JPC SYSTEMIC PATHOLOGY

RESPIRATORY SYSTEM

October 2017

P-V11

 

Signalment:  Adult Barnvelder hen, Gallus gallus, avian

HISTORY (JPC #4057682): Hens in a “backyard” flock developed respiratory distress following close contact with ducks overnight in a very small poorly ventilated accommodation.  The ducks and geese remain unaffected.  Clinical signs included anorexia, depression, mouth breathing, nasal discharge, coughing and gasping.

HISTOPATHOLOGIC DESCRIPTION:  Trachea:  The architecture of the tracheal mucosa and submucosa is diffusely irregular, eroded or ulcerated, with epithelium lost and replaced by an extensive inflammatory infiltrate composed of large numbers of lymphocytes and macrophages admixed with fewer plasma cells, heterophils, fibrin and hemorrhage. The inflammatory infiltrate occasionally extends into the underlying adventitia and adjacent parenchyma. Within the mucosa, respiratory epithelial cells fuse and contain up to thirteen nuclei (viral syncytial cells).  Viral syncytial cell nuclei often contain a single round eosinophilic intranuclear viral inclusion body that is 3-6 um in diameter, surrounded by a clear halo, and peripheralizes the chromatin.  Overlying the mucosa is an exudate composed of eosinophilic cellular and karryorhectic debris (necrosis) admixed with hemorrhage, eosinophilic fibrillar material (fibrin), previously described inflammatory cells, viral syncytial cells, and small colonies of cocci (diphtheritic membrane).

MORPHOLOGIC DIAGNOSIS:  Trachea:  Tracheitis, acute, fibrinous and necrotizing, severe, with epithelial viral syncytial cells and intranuclear viral inclusion bodies, chicken, Barnvelder, avian.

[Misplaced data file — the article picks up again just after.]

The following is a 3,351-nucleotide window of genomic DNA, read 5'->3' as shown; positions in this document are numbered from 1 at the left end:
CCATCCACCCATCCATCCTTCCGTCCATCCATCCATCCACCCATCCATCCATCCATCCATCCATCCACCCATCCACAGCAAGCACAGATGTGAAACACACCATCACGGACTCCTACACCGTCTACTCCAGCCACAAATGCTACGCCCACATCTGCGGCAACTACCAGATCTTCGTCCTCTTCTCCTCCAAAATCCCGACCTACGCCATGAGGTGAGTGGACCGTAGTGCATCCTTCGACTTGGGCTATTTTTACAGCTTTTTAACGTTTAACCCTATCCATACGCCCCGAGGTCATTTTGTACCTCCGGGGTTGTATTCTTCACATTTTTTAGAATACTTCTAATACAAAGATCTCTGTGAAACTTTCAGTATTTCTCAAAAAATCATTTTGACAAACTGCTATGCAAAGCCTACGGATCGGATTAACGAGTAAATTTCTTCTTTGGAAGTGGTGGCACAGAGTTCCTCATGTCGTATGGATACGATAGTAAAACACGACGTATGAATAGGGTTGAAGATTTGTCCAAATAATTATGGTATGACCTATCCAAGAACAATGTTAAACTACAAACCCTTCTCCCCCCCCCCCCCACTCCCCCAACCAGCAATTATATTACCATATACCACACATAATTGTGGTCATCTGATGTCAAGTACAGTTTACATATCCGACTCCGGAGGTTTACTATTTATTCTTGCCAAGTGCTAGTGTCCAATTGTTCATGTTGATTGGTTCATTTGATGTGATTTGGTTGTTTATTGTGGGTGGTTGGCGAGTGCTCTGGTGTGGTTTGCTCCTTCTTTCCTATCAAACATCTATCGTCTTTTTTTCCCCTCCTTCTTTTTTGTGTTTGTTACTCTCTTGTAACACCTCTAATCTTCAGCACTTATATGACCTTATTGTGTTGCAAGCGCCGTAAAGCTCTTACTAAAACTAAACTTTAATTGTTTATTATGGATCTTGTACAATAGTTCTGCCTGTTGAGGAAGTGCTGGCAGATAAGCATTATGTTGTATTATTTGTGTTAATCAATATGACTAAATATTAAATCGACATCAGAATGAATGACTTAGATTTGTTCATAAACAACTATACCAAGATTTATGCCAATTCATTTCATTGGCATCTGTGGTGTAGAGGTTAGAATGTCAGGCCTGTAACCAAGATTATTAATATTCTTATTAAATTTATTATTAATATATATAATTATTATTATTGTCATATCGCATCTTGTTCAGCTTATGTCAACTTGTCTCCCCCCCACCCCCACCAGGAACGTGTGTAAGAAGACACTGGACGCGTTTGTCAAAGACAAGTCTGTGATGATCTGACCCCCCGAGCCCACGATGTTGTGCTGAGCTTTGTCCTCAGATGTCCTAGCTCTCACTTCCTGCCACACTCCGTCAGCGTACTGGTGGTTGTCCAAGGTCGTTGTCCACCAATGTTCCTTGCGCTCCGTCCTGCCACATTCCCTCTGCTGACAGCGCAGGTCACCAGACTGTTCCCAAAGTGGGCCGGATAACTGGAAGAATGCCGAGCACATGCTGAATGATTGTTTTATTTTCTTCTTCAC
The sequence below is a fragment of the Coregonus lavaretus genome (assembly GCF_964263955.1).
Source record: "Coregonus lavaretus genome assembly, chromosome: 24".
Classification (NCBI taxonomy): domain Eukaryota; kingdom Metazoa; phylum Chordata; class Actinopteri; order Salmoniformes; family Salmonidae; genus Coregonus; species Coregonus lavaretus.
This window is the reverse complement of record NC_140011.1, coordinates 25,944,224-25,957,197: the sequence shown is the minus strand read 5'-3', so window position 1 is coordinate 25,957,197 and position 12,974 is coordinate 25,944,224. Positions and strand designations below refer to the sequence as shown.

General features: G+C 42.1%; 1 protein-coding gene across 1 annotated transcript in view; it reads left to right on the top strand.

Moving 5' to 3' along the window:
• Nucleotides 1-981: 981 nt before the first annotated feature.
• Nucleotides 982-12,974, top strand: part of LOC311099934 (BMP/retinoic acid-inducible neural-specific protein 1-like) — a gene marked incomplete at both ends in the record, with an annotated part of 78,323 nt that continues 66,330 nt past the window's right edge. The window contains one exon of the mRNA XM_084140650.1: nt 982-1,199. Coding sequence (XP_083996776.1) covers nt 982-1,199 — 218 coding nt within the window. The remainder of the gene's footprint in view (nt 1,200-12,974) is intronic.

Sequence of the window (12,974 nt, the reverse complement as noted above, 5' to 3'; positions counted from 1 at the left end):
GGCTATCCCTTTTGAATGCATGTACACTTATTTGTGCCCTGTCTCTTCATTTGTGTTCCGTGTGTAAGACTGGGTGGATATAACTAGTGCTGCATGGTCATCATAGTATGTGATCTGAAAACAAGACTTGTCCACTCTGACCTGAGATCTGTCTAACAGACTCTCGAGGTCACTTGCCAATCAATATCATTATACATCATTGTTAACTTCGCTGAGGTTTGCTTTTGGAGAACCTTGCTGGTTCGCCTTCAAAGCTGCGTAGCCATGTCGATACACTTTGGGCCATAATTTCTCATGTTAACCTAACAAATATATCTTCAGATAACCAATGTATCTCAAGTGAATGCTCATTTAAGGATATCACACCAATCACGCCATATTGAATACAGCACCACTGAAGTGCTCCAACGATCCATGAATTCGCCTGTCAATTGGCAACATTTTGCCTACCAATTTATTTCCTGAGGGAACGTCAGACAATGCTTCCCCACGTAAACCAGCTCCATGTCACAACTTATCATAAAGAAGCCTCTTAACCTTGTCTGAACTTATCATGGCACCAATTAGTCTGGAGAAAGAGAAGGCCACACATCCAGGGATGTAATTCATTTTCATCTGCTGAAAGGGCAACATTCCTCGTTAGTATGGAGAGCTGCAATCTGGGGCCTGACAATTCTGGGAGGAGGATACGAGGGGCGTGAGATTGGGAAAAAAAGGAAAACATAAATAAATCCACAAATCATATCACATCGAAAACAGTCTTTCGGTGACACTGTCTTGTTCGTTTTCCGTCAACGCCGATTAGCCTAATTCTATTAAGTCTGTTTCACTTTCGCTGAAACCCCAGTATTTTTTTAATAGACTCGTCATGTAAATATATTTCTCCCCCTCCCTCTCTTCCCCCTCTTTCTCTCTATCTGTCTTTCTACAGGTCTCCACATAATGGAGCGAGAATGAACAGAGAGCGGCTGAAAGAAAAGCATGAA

ETIOLOGIC DIAGNOSIS: Alphaherpesviral tracheitis

CAUSE:  Avian infectious laryngotracheitis virus (Gallid herpesvirus type 1)

CONDITION:  Infectious Laryngotracheitis; Fowl Diphtheria

GENERAL DISCUSSION:

PATHOGENESIS:

TYPICAL CLINICAL FINDINGS:

TYPICAL GROSS FINDINGS:

TYPICAL LIGHT MICROSCOPIC FINDINGS:

 ULTRASTRUCTURAL FINDINGS:

 ADDITIONAL DIAGNOSTIC TESTS:

DIFFERENTIAL DIAGNOSIS:

COMPARATIVE PATHOLOGY:

Other affected galliformes include: Indian peafowl, guineafowl, pheasants and turkeys

Other Herpesviral Respiratory Diseases:           

REFERENCES:

  1. Garcia, M, Spatz S, Guy JS. Infectious laryngotracheitis. In: Swayne DE, ed. Diseases of Poultry. 13th ed. Ames, IA: Wiley-Blackwell Publishing; 2013:161-179.
  2. Hamer SA, Amuzie CJ, Williams KJ, Smedley RC. Pathology in practice: infectious laryngotracheitis in laying chickens. J Am Vet Med Assoc. 2013;242(4):477-9.
  3. Humberd J, Maricarmen G, Riblet SM, Resurreccion RS, Brown TP. Detection of infectious laryngotracheitis virus in formalin-fixed, paraffin-embedded tissues by nested polymerase chain reaction. Avian Diseases. 2002;46:64-74.
  4. Ojkic D, Brash ML, Jackwood MW, Shivaprasad HL. Viral diseases.  In: Boulianne M, ed.  Avian Disease Manual. 7th ed.  Jacksonville, FL: American Association of Avian Pathologists, Inc; 2013:59-61.
  5. Osterrieder K. Herpesvirales. In: MacLachlan NJ, Dubovi EJ, eds. Fenner’s Veterinary Virology. 5th Ed. London, UK: Elsevier Inc; 2017:195-6.
  6. Sary K, Chénier S, Gagnon CA, et al. Esophagitis and pharyngitis associated with avian infectious laryngotracheitis in backyard chickens: two cases.  Avian Dis. 2017;61(2):255-260.

 

                                                                                                                                   

 


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